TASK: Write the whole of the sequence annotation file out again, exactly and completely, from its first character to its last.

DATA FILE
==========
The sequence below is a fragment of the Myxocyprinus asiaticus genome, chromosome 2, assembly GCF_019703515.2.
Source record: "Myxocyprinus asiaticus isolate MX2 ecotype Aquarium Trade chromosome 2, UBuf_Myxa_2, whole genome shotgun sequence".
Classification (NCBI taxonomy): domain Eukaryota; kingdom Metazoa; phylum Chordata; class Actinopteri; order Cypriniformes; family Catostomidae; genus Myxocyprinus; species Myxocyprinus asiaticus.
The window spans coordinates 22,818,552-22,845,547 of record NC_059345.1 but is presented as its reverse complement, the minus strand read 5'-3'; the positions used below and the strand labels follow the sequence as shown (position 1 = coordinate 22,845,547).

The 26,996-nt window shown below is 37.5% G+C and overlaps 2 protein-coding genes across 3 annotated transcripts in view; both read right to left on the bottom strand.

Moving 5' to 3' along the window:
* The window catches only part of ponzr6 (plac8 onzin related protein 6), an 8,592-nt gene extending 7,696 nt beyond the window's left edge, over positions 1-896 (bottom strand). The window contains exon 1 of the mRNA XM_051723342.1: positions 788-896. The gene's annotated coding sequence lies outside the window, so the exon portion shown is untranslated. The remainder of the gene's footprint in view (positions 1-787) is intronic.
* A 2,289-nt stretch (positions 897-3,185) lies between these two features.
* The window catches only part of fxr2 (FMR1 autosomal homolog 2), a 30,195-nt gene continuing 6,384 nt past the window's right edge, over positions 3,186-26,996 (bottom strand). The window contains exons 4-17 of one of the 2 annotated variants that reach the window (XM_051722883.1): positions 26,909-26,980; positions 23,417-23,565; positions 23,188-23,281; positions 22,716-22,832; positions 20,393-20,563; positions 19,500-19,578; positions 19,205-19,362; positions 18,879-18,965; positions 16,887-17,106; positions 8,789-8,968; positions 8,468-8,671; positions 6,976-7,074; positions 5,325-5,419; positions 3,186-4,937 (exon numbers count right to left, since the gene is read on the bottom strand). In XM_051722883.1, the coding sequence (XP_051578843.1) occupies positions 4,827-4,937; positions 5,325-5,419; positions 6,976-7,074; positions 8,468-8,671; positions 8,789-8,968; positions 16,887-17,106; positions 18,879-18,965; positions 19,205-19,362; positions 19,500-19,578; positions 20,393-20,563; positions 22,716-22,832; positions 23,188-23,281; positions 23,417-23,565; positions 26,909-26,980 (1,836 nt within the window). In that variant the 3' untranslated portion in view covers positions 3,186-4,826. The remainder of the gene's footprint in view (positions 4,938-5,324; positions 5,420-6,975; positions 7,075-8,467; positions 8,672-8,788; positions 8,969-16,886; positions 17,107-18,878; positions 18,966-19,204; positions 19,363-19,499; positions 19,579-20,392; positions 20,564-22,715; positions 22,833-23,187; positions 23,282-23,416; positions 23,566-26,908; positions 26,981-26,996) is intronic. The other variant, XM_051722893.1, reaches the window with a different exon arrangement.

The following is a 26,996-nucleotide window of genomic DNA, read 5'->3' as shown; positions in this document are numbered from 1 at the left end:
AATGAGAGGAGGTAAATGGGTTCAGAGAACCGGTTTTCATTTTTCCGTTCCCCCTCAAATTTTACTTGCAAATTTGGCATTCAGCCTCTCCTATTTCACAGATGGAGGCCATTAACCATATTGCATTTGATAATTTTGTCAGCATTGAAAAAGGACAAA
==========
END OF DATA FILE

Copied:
The sequence below is a fragment of the Myxocyprinus asiaticus genome, chromosome 2, assembly GCF_019703515.2.
Source record: "Myxocyprinus asiaticus isolate MX2 ecotype Aquarium Trade chromosome 2, UBuf_Myxa_2, whole genome shotgun sequence".
Classification (NCBI taxonomy): domain Eukaryota; kingdom Metazoa; phylum Chordata; class Actinopteri; order Cypriniformes; family Catostomidae; genus Myxocyprinus; species Myxocyprinus asiaticus.
The window spans coordinates 22,818,552-22,845,547 of record NC_059345.1 but is presented as its reverse complement, the minus strand read 5'-3'; the positions used below and the strand labels follow the sequence as shown (position 1 = coordinate 22,845,547).

The 26,996-nt window shown below is 37.5% G+C and overlaps 2 protein-coding genes across 3 annotated transcripts in view; both read right to left on the bottom strand.

Moving 5' to 3' along the window:
* The window catches only part of ponzr6 (plac8 onzin related protein 6), an 8,592-nt gene extending 7,696 nt beyond the window's left edge, over positions 1-896 (bottom strand). The window contains exon 1 of the mRNA XM_051723342.1: positions 788-896. The gene's annotated coding sequence lies outside the window, so the exon portion shown is untranslated. The remainder of the gene's footprint in view (positions 1-787) is intronic.
* A 2,289-nt stretch (positions 897-3,185) lies between these two features.
* The window catches only part of fxr2 (FMR1 autosomal homolog 2), a 30,195-nt gene continuing 6,384 nt past the window's right edge, over positions 3,186-26,996 (bottom strand). The window contains exons 4-17 of one of the 2 annotated variants that reach the window (XM_051722883.1): positions 26,909-26,980; positions 23,417-23,565; positions 23,188-23,281; positions 22,716-22,832; positions 20,393-20,563; positions 19,500-19,578; positions 19,205-19,362; positions 18,879-18,965; positions 16,887-17,106; positions 8,789-8,968; positions 8,468-8,671; positions 6,976-7,074; positions 5,325-5,419; positions 3,186-4,937 (exon numbers count right to left, since the gene is read on the bottom strand). In XM_051722883.1, the coding sequence (XP_051578843.1) occupies positions 4,827-4,937; positions 5,325-5,419; positions 6,976-7,074; positions 8,468-8,671; positions 8,789-8,968; positions 16,887-17,106; positions 18,879-18,965; positions 19,205-19,362; positions 19,500-19,578; positions 20,393-20,563; positions 22,716-22,832; positions 23,188-23,281; positions 23,417-23,565; positions 26,909-26,980 (1,836 nt within the window). In that variant the 3' untranslated portion in view covers positions 3,186-4,826. The remainder of the gene's footprint in view (positions 4,938-5,324; positions 5,420-6,975; positions 7,075-8,467; positions 8,672-8,788; positions 8,969-16,886; positions 17,107-18,878; positions 18,966-19,204; positions 19,363-19,499; positions 19,579-20,392; positions 20,564-22,715; positions 22,833-23,187; positions 23,282-23,416; positions 23,566-26,908; positions 26,981-26,996) is intronic. The other variant, XM_051722893.1, reaches the window with a different exon arrangement.

The following is a 26,996-nucleotide window of genomic DNA, read 5'->3' as shown; positions in this document are numbered from 1 at the left end:
AATGAGAGGAGGTAAATGGGTTCAGAGAACCGGTTTTCATTTTTCCGTTCCCCCTCAAATTTTACTTGCAAATTTGGCATTCAGCCTCTCCTATTTCACAGATGGAGGCCATTAACCATATTGCATTTGATAATTTTGTCAGCATTGAAAAAGGACAAA